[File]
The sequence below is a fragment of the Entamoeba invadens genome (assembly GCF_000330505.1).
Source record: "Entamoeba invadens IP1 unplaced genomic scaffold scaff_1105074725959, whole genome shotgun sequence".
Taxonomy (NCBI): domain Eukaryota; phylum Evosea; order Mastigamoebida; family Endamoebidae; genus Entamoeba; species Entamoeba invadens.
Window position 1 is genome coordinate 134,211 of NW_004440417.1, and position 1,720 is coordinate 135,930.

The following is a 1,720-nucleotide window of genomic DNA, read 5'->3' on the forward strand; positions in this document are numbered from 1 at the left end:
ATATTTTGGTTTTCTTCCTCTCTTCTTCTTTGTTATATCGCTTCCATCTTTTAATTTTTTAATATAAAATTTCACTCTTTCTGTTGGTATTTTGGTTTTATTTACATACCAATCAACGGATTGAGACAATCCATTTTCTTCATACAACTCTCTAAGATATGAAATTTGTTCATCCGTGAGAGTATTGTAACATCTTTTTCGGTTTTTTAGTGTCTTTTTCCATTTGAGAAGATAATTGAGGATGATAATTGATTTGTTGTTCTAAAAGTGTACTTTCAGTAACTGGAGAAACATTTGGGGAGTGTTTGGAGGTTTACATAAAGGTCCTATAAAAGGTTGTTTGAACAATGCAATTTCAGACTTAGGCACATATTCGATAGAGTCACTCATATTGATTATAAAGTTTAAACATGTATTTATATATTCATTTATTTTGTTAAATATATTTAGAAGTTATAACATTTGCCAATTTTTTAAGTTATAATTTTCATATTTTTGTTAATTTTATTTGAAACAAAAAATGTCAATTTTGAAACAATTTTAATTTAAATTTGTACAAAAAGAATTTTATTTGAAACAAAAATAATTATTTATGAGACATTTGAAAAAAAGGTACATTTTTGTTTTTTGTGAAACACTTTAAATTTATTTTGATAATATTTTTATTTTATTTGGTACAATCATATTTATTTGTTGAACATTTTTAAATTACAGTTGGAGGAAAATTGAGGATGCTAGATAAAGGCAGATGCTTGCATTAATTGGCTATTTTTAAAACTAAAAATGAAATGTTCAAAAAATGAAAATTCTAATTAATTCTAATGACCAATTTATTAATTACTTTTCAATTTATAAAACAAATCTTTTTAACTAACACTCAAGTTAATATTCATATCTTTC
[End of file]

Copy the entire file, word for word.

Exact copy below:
The sequence below is a fragment of the Entamoeba invadens genome (assembly GCF_000330505.1).
Source record: "Entamoeba invadens IP1 unplaced genomic scaffold scaff_1105074725959, whole genome shotgun sequence".
Taxonomy (NCBI): domain Eukaryota; phylum Evosea; order Mastigamoebida; family Endamoebidae; genus Entamoeba; species Entamoeba invadens.
Window position 1 is genome coordinate 134,211 of NW_004440417.1, and position 1,720 is coordinate 135,930.

The following is a 1,720-nucleotide window of genomic DNA, read 5'->3' on the forward strand; positions in this document are numbered from 1 at the left end:
ATATTTTGGTTTTCTTCCTCTCTTCTTCTTTGTTATATCGCTTCCATCTTTTAATTTTTTAATATAAAATTTCACTCTTTCTGTTGGTATTTTGGTTTTATTTACATACCAATCAACGGATTGAGACAATCCATTTTCTTCATACAACTCTCTAAGATATGAAATTTGTTCATCCGTGAGAGTATTGTAACATCTTTTTCGGTTTTTTAGTGTCTTTTTCCATTTGAGAAGATAATTGAGGATGATAATTGATTTGTTGTTCTAAAAGTGTACTTTCAGTAACTGGAGAAACATTTGGGGAGTGTTTGGAGGTTTACATAAAGGTCCTATAAAAGGTTGTTTGAACAATGCAATTTCAGACTTAGGCACATATTCGATAGAGTCACTCATATTGATTATAAAGTTTAAACATGTATTTATATATTCATTTATTTTGTTAAATATATTTAGAAGTTATAACATTTGCCAATTTTTTAAGTTATAATTTTCATATTTTTGTTAATTTTATTTGAAACAAAAAATGTCAATTTTGAAACAATTTTAATTTAAATTTGTACAAAAAGAATTTTATTTGAAACAAAAATAATTATTTATGAGACATTTGAAAAAAAGGTACATTTTTGTTTTTTGTGAAACACTTTAAATTTATTTTGATAATATTTTTATTTTATTTGGTACAATCATATTTATTTGTTGAACATTTTTAAATTACAGTTGGAGGAAAATTGAGGATGCTAGATAAAGGCAGATGCTTGCATTAATTGGCTATTTTTAAAACTAAAAATGAAATGTTCAAAAAATGAAAATTCTAATTAATTCTAATGACCAATTTATTAATTACTTTTCAATTTATAAAACAAATCTTTTTAACTAACACTCAAGTTAATATTCATATCTTTC